Role of monocytes in regenerative cell therapies

by Alexey Bersenev on February 16, 2014 · 0 comments

in cord blood

As I’ve written before, we largely don’t know what cell population underlies the mechanism of action of bone marrow or cord blood transplantation in regenerative medicine. Before infusion in neurological, cardiac, hepatic and other conditions, cord blood or bone marrow usually undergo minimal processing – red blood cells and platelet depletion. What remains before infusion is so-called mononuclear fraction (MNC) – a mix of white blood cells. It would be too naive to assume that only stem cells from MNC will do all “therapeutic job”. In reality, we have no idea what the value of different MNC populations in therapeutic effects. Recent study shed some light on this puzzle. The authors demonstrated that cord blood monocytes are essential in neuroprotective effect in stroke model.

Multiple independent groups have demonstrated before, that human cord blood MNC can ameliorate neurological deficit in stroke model. Now researchers used an elegant strategy to figure out the therapeutic value of different cord blood MNC populations. Using magnetic sorting (MACS) strategy, they depleted monocytes (CD14+), T-cells (CD2+), B-cells (CD19+) or stem cells (CD133+) from human cord blood MNC fraction. Whole unfractioned MNC and all different MNC fractions were infused in rat stroke model. Infarct size and behavioral tests were performed before and after cell therapy. Results were the following:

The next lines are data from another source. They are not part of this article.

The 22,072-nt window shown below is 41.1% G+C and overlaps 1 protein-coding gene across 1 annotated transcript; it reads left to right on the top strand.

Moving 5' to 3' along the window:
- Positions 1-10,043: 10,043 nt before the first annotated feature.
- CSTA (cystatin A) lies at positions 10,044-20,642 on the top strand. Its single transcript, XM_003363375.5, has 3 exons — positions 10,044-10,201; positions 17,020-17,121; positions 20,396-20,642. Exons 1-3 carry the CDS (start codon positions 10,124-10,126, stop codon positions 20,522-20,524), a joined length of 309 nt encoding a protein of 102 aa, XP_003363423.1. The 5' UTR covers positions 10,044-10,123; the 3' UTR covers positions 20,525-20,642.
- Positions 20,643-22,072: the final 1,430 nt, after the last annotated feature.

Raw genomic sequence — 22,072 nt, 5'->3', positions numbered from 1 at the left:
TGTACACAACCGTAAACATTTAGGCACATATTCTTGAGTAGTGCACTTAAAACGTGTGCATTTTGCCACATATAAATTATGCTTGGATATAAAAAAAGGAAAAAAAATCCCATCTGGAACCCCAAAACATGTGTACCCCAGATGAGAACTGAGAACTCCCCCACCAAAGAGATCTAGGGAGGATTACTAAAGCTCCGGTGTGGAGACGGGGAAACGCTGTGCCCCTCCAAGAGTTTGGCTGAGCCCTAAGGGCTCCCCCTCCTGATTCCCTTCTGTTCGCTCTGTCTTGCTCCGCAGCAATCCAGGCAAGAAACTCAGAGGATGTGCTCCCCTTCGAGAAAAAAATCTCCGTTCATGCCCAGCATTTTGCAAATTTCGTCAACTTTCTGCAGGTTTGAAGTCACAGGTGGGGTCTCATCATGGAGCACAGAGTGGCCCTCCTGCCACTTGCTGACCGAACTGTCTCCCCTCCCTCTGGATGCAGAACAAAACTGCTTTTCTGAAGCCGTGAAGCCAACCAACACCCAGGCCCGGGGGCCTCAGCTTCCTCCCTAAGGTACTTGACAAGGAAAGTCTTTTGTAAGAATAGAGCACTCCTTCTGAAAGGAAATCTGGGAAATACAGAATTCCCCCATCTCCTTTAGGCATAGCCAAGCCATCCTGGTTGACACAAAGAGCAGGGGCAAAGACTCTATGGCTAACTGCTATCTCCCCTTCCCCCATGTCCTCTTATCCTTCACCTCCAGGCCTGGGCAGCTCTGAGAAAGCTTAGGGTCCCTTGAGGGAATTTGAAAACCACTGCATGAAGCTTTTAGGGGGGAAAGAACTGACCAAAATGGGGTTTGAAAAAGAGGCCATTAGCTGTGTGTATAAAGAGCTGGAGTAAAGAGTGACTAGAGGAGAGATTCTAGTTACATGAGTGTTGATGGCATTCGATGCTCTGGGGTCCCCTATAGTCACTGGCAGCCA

Activity levels and infarct size of the animals treated with monocyte depleted HUCB MNC were similar to that observed in the untreated MCAO group. When animals were treated with enriched fractions of CD14 + cells infarct size decreased to the same extent as with the MNC treated group. These results suggest that HUCB monocytes are the critical cellular component of HUCB MNC fraction that induces recovery after MCAO.

The authors observed the same results when they used CD14+ monocytes, derived from peripheral blood. It means that therapeutic value of monocytes did not depend on cell source. Unfortunately, study does not provide conclusive data (because of MACS inefficiency) about value of T-cells and stem cells:

Our data in those animals that received the CD133 (stem cell) and CD2 (T cell) depleted HUCB preparations do not allow us to draw any firm conclusions about the role of these cells in HUCB induced recovery after MCAO since the MACS sorting only depleted 52.9% and 22.3% respectively of these cells from the MNC fraction.

This is not the first study, which highlights therapeutic value of monocytes. Two studies (Award 2006 and Sanchez-Guijo 2010) demonstrated that human blood CD14+ and mouse bone marrow CD11b+ cells improve angiogenesis in hind limb ischemia models, irrespective of administration route (i.v. or i.m.). In the cardiac clinical trial, improvement of heart function was linked to monocyte content in bone marrow-derived MNC, but not to lymphocytes or stem cells number. In all these cases, there were no evidence for cell integration, engraftment and persistence.

The results of this and other similar studies support my view on defining “stem cell therapy” in relation to mechanism of action. When we use MNC fraction (from peripheral blood, cord blood, bone marrow, adipose SVF) in regenerative medicine, we have now more evidence for therapeutic value of mature cells (such as monocytes) than for the stem cells.

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